Ice Capades Presents - The NFL on ICE

OK. It's starting to look like NHL and NHLPA have their heads firmly wedged in each other's rectums; finding that they may have to destroy the game in order to save the game. I do not consider baseball an actual sport (it's America's "National Pastime" after all), NBA basketball is unwatchable, I'd have to pay extra money to get decent soccer on TV, leaving NFL football as the default spectator sport for the Fall. I kind of gave up on football a few years ago.

I thought I'd to a little "what-if" exercise and try to identify some NFL players that might have made decent hockey players. Starting (and ending) with the hometown Denver Broncos...

Champ Bailey

Attributes: Excellent speed (particularly in his youth) with very quick feet, good hand-eye coordination, good field vision and anticipation, willing and able to hit and take a hit to make a play, transitions to offense quickly on a turnover (and played wide receiver some in college).

Projected Position: Wing

I think Bailey would have made an awesome 2-way wing. He has a good combination of size and speed, and he's a guy the puck would just seem to find at the right moment. Dangerous with the puck and responsible in his own end, he's also a leader in the dressing room. He has the hockey players skill for understatement, not blowing his own horn, because the crest on the front of the sweater is more important than the name on the back.

Brian Urlacher

Attributes: Cerebral aggression. Urlacher seems to know where the play is going, often before the other team breaks the huddle, and will do what is necessary to be in the right spot so the play comes to him. Urlacher was considered undersized when he entered the NFL, but that makes him just about right for hockey. He has good agility, able to drop in coverage as well as attack the line of scrimmage.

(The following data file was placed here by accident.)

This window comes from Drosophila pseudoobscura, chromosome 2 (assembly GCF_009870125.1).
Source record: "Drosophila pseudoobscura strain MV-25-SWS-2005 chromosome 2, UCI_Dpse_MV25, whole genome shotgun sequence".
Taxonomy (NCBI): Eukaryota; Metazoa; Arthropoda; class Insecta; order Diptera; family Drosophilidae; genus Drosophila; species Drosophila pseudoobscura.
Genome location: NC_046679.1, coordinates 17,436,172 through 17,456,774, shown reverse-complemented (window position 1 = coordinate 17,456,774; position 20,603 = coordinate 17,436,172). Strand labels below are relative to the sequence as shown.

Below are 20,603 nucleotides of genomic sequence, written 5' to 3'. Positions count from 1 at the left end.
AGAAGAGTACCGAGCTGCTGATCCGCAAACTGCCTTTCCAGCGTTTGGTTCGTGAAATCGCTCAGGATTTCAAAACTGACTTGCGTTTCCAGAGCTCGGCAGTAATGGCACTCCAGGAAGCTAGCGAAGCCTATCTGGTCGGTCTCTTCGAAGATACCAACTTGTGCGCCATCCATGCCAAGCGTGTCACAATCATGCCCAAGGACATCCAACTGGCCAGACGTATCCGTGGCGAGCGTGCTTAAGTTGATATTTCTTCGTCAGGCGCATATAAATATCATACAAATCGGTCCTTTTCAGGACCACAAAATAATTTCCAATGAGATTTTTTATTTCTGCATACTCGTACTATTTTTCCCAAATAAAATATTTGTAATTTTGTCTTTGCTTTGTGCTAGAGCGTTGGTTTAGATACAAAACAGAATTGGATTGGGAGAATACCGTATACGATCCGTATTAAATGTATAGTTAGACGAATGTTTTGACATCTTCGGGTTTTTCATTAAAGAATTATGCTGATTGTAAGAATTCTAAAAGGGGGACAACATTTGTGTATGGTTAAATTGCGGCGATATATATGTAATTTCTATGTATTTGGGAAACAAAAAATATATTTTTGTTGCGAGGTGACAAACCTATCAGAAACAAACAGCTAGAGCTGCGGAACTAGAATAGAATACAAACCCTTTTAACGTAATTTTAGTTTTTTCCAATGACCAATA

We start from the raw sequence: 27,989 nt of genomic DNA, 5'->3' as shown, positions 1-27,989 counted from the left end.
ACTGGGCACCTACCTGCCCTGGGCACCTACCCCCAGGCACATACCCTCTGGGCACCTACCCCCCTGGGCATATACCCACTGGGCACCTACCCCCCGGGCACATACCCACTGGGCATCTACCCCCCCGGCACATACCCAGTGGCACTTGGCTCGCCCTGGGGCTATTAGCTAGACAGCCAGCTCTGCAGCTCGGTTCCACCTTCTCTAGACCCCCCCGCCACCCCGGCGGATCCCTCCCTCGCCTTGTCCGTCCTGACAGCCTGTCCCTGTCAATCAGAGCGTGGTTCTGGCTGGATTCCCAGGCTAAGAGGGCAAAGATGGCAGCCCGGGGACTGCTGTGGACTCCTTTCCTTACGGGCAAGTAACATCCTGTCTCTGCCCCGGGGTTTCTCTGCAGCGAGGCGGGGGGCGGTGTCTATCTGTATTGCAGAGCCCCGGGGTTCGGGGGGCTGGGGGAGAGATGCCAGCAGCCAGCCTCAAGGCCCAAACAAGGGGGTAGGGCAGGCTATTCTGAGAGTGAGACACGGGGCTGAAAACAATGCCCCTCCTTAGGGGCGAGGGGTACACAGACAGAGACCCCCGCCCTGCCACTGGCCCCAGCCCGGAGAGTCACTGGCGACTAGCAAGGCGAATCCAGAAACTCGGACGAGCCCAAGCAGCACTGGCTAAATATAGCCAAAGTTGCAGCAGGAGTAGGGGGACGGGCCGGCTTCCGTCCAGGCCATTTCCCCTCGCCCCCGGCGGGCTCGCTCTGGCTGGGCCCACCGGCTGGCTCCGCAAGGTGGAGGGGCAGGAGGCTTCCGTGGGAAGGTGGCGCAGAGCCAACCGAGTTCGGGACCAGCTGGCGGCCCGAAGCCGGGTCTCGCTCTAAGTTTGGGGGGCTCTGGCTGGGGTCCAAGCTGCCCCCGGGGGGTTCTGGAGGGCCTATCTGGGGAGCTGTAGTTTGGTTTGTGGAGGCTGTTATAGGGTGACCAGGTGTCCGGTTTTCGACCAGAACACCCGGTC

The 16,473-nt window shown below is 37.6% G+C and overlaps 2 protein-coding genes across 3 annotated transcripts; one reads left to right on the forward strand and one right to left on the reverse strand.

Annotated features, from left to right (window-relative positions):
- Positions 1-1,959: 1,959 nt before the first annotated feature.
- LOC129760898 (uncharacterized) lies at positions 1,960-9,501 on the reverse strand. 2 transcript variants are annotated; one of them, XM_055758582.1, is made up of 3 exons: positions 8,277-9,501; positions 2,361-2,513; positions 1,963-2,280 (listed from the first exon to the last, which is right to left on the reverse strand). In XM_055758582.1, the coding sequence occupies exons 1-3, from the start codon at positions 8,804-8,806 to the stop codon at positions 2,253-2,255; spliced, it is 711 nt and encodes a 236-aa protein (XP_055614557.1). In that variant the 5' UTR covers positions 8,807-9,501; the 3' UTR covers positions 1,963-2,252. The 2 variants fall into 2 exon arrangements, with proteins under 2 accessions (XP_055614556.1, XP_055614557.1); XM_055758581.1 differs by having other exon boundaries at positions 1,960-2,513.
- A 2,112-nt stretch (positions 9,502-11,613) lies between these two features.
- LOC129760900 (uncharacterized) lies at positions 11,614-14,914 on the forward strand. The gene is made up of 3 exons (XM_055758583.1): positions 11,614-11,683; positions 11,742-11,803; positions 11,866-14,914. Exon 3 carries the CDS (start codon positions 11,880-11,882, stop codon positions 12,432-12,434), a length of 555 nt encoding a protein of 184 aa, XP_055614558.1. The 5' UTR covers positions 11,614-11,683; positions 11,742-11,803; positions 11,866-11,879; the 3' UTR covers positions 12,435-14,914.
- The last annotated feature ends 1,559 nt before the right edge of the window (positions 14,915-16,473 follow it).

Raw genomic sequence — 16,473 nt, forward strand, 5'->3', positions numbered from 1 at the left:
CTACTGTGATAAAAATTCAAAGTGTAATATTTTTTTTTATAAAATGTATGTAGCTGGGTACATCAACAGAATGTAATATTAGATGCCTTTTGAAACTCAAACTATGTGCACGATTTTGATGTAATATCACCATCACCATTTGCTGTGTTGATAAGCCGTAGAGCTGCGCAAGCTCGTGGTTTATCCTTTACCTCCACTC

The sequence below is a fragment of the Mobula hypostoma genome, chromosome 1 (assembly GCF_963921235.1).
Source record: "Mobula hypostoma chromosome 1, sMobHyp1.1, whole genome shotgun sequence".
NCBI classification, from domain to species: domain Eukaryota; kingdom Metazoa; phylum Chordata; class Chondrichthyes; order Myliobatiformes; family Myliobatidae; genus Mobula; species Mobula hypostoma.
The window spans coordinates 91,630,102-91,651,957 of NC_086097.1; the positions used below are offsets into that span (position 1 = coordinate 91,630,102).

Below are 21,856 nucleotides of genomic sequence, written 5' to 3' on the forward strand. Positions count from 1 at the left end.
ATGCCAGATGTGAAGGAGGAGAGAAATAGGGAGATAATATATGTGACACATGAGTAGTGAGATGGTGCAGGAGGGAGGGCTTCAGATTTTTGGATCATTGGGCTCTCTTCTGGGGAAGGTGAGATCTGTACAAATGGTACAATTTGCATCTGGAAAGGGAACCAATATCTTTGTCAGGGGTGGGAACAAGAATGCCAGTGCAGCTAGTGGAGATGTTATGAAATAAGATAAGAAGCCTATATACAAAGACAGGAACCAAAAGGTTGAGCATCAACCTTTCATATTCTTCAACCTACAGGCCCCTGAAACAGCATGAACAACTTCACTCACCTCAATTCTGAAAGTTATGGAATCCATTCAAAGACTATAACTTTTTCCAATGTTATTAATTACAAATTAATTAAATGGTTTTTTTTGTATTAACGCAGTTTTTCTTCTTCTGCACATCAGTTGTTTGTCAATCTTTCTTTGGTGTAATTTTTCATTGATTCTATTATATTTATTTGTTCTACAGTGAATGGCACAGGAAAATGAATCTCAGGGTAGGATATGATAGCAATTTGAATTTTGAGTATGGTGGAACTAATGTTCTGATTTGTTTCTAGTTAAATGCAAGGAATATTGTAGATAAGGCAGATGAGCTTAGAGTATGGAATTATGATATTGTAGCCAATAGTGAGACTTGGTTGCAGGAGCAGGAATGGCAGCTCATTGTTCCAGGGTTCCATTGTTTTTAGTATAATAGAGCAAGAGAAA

Projected Position: Defense

Brian Urlacher is kind of an old-school type player. You could see him in the 40s or 50s playing both linebacker and fullback and being feared equally on both sides of the ball. I think hockey would suit him. He wouldn't have to wear a face mask, he could actually beat people up if they go for his knees, and I bet he would have had a powerful, if unpredictable, slapshot. At the defensive end the corners and the crease would be places of fear and carnage.

Drew Brees

Attributes: Great field vision and ability to distribute the ball. In his youth he had pretty good speed, and he still has the ability to change direction quickly and move around in the pocket. He's small for the NFL, but at 6', 209 lbs he's just about the right size to play as a top-6 forward.

Projected Position: Center

I've often wondered how the skillsets of the quarterback and the top line center overlap. Both have to know where the play is going. In football, it's mostly scripted, until everything breaks down, when it becomes more like hockey. Brees has shown the ability to improvise and find the open player. Most quarterbacks are willing to take the big hit if it means the big play, and Brees is no different. In a different universe (say, Canada), Brees might have been a great setup man.

Elvis Dumerville

Attributes: Quickness off the ball with great reflexes. Long arms and strong legs. Dumerville has the ability to find the ball through traffic because he's not as tall as most of the offensive linemen he faces. Great focus and intensity during the game; he doesn't take a play off. Gets up quickly when knocked down.

Projected Position: Goalie

Yes, it's a stretch. I think goaltender in hockey has such a unique skillset and mindset that projecting other athletes onto the position is tough. But, for completeness, I had to do something. Dumerville is short, but has unreasonably long arms, and he is very quick and athletic. You get the feeling that if he were in net, there wouldn't be too many teams that would run the goalie.

OK, I've made my picks. Put yours in the comments. is a fan community, allowing members to post their own thoughts and opinions on the Colorado Avalanche and hockey in general. These views and thoughts may not be shared by the editors of

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